Researchers discovered a new molecule which could improve the decision making in computers.
Researchers from University of Limerick in Ireland have discovered a new molecule which could further increase ultra-fast decision making in computers. This discovery enables a new type of energy-saving architecture, and could have major implications in areas spanning from financial decision-making to bioinformatics.
The team of researchers discovered that a simple molecule made from just 77 atoms provides a novel fundamental electronic circuit element in which complex logic is encoded in nanoscale material properties.
The new type of brain-inspired computing architecture was created by optimizing the electrical properties of soft crystals grown from the molecules.
Damien Thompson, Professor in Physics at UL who leads a research team in predictive materials design at the Bernal Institute, made the discovery using state of the art computer simulations. He showed that the molecule uses natural asymmetry in its metal-organic bonds to cleanly switch between different states, which allows it to perform ultra-fast decision-making.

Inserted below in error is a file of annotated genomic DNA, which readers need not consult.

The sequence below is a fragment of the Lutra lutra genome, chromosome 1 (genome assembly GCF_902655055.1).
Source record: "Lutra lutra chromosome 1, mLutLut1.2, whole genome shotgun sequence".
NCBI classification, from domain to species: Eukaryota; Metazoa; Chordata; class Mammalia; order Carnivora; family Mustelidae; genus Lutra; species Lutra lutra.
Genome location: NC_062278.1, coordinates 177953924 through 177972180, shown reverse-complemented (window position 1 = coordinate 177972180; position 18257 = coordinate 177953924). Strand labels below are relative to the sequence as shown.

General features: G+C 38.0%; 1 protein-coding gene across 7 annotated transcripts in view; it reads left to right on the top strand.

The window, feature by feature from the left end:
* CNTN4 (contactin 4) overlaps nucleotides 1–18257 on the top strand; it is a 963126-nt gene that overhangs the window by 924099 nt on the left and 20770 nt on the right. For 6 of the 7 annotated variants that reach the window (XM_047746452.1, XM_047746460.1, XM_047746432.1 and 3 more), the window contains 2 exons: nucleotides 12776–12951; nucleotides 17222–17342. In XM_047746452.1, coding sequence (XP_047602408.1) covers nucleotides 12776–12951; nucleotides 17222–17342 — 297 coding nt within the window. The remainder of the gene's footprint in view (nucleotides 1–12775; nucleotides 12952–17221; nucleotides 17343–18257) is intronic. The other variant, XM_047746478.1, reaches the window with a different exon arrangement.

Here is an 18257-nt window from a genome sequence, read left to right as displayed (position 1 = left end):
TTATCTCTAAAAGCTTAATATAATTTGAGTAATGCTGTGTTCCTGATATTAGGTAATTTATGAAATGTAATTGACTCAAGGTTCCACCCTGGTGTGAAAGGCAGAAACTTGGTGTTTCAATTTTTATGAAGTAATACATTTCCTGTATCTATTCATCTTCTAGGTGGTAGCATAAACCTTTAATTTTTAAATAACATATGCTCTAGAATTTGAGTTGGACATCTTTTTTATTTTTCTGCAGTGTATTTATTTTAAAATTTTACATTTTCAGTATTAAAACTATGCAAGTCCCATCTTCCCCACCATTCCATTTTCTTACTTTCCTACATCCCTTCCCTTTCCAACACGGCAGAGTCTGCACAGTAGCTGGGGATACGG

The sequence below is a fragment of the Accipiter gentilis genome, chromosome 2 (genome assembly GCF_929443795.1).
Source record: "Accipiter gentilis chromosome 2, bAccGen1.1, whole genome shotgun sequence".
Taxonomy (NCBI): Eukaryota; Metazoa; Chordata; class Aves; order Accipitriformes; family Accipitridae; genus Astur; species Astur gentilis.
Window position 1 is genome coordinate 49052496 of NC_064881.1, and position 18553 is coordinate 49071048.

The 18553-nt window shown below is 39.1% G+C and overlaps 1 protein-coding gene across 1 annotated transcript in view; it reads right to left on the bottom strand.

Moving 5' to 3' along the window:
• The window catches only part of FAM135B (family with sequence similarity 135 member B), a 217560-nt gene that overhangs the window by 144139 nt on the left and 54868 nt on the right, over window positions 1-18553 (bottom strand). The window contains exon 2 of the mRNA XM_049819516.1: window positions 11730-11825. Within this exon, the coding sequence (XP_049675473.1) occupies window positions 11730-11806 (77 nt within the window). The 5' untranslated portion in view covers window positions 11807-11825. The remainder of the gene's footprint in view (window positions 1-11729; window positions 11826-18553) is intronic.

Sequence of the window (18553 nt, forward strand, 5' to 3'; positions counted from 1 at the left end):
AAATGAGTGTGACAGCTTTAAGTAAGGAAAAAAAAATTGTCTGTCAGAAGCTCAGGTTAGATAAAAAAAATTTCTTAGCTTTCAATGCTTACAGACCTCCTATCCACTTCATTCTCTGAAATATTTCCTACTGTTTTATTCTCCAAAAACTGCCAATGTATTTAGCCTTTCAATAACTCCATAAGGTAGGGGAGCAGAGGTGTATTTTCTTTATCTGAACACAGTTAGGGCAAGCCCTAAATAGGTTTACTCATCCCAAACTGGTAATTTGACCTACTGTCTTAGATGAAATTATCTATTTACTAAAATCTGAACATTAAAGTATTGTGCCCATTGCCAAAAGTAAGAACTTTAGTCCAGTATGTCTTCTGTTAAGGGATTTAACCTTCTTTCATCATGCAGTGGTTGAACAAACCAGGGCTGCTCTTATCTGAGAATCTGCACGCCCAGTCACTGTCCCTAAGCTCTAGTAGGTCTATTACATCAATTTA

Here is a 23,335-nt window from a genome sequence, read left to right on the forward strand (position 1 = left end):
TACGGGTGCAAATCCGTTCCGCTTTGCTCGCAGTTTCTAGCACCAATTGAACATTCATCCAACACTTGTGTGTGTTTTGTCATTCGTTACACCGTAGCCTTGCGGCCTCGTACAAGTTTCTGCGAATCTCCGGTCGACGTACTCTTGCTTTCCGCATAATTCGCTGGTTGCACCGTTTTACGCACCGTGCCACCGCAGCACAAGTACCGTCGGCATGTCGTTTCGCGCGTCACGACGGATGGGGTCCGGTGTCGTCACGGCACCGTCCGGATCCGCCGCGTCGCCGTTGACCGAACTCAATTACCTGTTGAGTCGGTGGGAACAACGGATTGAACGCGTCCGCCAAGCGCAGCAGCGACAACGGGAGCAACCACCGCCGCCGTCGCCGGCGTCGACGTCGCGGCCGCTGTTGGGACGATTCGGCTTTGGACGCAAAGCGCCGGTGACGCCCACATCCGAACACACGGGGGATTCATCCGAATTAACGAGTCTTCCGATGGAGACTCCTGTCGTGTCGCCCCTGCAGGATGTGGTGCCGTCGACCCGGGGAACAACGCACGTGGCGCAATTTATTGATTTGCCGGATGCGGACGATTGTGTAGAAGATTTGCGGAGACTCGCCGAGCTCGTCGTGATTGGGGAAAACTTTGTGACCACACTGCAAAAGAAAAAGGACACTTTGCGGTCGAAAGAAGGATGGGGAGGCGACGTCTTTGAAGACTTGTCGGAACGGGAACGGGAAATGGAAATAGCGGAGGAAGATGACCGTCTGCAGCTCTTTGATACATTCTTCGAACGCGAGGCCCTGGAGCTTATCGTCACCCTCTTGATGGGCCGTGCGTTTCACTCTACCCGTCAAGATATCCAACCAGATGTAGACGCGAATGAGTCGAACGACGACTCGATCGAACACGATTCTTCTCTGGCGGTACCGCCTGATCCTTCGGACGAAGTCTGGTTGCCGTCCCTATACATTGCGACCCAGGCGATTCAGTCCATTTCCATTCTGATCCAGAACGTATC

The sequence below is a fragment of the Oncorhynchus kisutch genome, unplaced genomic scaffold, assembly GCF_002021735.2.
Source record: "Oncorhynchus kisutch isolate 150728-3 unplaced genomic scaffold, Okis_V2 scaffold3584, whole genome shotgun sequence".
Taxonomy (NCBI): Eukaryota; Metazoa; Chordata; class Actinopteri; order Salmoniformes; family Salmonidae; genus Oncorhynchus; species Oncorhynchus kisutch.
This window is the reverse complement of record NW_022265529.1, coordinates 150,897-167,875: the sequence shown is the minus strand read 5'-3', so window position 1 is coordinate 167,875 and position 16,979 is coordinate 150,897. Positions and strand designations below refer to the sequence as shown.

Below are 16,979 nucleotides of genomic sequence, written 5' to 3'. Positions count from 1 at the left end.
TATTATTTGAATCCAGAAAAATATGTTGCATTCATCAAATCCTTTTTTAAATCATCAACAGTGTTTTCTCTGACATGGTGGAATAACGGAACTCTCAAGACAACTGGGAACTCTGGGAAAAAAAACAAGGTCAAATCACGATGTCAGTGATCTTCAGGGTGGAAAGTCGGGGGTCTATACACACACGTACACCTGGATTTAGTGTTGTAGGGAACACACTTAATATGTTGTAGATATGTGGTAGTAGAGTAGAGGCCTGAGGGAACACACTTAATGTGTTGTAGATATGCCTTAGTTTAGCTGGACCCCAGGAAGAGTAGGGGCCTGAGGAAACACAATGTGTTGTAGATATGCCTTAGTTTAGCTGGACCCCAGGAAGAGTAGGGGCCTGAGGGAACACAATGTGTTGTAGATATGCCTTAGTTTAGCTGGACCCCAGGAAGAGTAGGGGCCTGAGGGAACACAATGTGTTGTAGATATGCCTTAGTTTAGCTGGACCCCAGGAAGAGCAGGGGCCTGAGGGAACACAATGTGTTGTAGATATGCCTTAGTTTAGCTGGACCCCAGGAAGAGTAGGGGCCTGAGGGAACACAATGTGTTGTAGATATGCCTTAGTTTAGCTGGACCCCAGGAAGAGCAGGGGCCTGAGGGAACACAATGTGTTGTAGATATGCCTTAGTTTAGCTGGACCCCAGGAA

“In the new device, everything is done in one place, so there is no need to keep reading or moving information around,” explains the researcher. “This removes the ‘von Neumann bottleneck’, a problem that has plagued computing from the very beginning and still hampers technology development. The new molecular circuitry means the computer-processing unit no longer has to fetch data for every operation it performs, and this saves enormously on time and energy costs.”
“We are excited about the possibilities because the devices show all the hallmarks of brain computing. First, a huge number of tiny, identical molecular processors are networked together and work in parallel. More importantly, they show both redundancy and reconfigurability, which means the device can solve problems even if the individual components do not all work perfectly all the time or in the exact same way every time.”
“The new circuit elements could provide computers that are smaller, faster, and more energy efficient, exactly what is needed for edge computing, internet of things and artificial intelligence applications,” Professor Thompson added.
The research appeared in the journal Nature.